1) Why is it faster than arrange icons configure all the programs you use the most and get to them actually faster than from a start menu
2) No it does not. If I could made folders to put apps in, to make a clear overview, then it would be different, and then you would be right
3) No, again it is because of the lack of folders. On desktop AND in startmenu you can arrange things in folders (Office, Games, Photos aso), that can not be done in tifkam
4) Yes, here you are right, as long as you know the name of the program you search for, and that we do allmost all the time
...besides the fact that nobody with a non-touchscreen device will be interested in 8.1's tile-based user interface (about ~1.4 billion people at Microsoft's last estimate of the total number of traditional desktops & laptops sans touchscreens running all versions of Windows and DOS worldwide.) So...
*Touchscreen user interfaces don't belong on non-touchscreen devices and monitors, period (painfully obvious to everyone except Microsoft, unless the company is actually doing an "8.2" as this writer-person suggests. Better late than never, Microsoft.) This would have been a much bigger disaster in 1995 as mass-market touchscreen devices weren't just grossly outnumbered as they are at present, they didn't yet exist.
*Not only are the tiles grossly incompatible with traditional desktops, laptops, and monitors, but they are ugly, their color schemes jarring and highly incongruent. Would have been even a bigger disaster in 1995 because then they'd have made even less sense than they do now...
*But it's not just the aesthetic qualities that have been changed in the Win8 tile-based ui, because that wouldn't make that much difference. Once you get used to it, even "ugly" can grow on you...;) No, the main problem is that besides being ugly, the information conveyed by the garish tiles is simplified to the point of being incomplete. Far too often in Win 8 the user must leave the RT user interface (tiles) and open up the traditional, Win7-style non-touch user interface in order exercise the degree of control he'd like over his operating system because of the many things you simply cannot do at all through the Win8 tile-based user interface.
*With the exception of the Start Menu, all of the Win7 (explorer.exe-based) user interface remains fully intact within Win8.1. It's all there, and it has to be, of course, since the tile-based RT user-interface portion of Win8 is so incomplete. If the Win8 tile-based ui was as functional and informative as the traditional explorer.exe user interface then you'd certainly have a good point. Unfortunately, the two user interfaces are nowhere near "equal" in terms of the amount of control they offer the end user--Win8's tile-based user interface is grossly inferior to its explorer.exe-based user interface. Win8/8.1 has two user interfaces because it has to, to function correctly. It's as simple as that.
Someone else mentioned Classic Shell 4.0.2, and I must concur that it is a must-have for Win8/8.1. It's of very high quality and it is free. It even allows you to turn off *all* the desktop hot corners and charms, if you want (8.1 only grants you very partial control on these things through Taskbar properties--can't turn off charms at all.) Or leave them on, if you want. I really like 8.1--it has completely replaced Win7 for me at home and at work. But, thankfully, I don't have to look at a single tile while reaping the benefits of 8.1! And why should I? I have no touchscreen, and have a zero desire to buy one. Good grief...;) It's sometimes difficult to keep my monitor screens as clean as I'd like--but if I had to contend with greasy fingerprints all over them every day--uh-uh, no way! But also--my 2500 dpi-density mice are incredibly more accurate and precise than my pudgy fingertips will ever be! Johnny Paycheck should sing, "You can take this touchscreen and shove it..!" I think he'd have a hit on his hands, no doubt about it.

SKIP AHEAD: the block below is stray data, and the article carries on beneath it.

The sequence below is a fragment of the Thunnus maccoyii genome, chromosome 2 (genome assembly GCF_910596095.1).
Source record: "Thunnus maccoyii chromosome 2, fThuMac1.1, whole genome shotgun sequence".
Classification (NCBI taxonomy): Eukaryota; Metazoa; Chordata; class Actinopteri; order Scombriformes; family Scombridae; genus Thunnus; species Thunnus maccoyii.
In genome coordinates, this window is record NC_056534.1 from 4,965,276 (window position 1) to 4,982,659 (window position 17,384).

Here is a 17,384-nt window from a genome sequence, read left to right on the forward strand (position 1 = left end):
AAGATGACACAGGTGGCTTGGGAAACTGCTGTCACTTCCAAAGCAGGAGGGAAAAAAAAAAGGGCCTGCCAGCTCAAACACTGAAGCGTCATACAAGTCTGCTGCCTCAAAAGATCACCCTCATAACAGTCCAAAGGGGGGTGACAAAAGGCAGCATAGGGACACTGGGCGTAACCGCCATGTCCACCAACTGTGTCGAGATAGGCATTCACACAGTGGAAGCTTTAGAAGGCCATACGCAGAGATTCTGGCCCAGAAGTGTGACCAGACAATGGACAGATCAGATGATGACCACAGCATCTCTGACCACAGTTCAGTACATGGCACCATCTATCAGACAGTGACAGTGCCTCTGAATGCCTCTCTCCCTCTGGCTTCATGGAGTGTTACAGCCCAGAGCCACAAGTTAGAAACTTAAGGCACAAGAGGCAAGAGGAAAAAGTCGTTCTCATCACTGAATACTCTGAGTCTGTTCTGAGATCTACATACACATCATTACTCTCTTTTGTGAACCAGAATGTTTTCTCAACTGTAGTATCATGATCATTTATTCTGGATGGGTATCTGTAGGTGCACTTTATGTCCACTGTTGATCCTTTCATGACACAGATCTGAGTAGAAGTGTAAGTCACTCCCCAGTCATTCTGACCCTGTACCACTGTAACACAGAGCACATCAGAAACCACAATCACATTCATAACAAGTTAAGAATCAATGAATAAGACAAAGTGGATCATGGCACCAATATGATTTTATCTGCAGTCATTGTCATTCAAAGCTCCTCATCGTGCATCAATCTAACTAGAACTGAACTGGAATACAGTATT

Microsoft's devices head: We won't have three Windows versions in the future
Microsoft's devices head: We won't have three Windows versions in the future - Neowin
After reading this story it brings to mind an old saying.
Jack of all trades master of none.
We are domed to mediocre Windows.
You don't have to use tifkam. You never did, since day one.
The arguments on this thread will not end, even on touch screen tablets Windows 8.1 Metro UI apps pale is comparison to Android apps and is basically a laughing stock when compared to iOS's apps.
The only saving grace for recent Windows 8.1 tablets in the fact Bay Trail is a very competent processor and the fact most of the bigger and smarter tablet manufactures have dropped Windows RT altogether and switched to a full version of Windows 8.1.
Which brings me back to my fist statement, even on touch enabled devices people are only going to get Windows 8.1 for the desktop portion of the operating system and not Microsuck's crappy Metro UI and it's pathetic apps selection.
Thanks for the views not arguing...
I doubt that someone would buy a tablet only to install a desktop start menu and use it as a PC.
Or maybe someone would but, count me out, a tablet is not a device that I would want.
I see you are using Windows 7.
Changes are coming. Updates are coming such as they are.
A Microsoft desktop start menu, as an addon for 8.2,
I've been using one for 18 years. Enough already. I prefer tifkam.
I expect all the changes coming will be in the form of updates.
To start another wave of ISO and key controversies would certainly add more threads.
Last edited by mdmd; 24 Nov 2013 at 00:04. Reason: its office 365
new Dell Venus 8 Pro which looks like a nice 8" tablet. But then I was looking at all the apps I have on my Nexus 7 and found none of them in the Windows 8.1 world - except for Office. But maybe it will get better over time. The " crappy Metro UI " would not really bother me on a tablet but on my desktop PC it does bother me.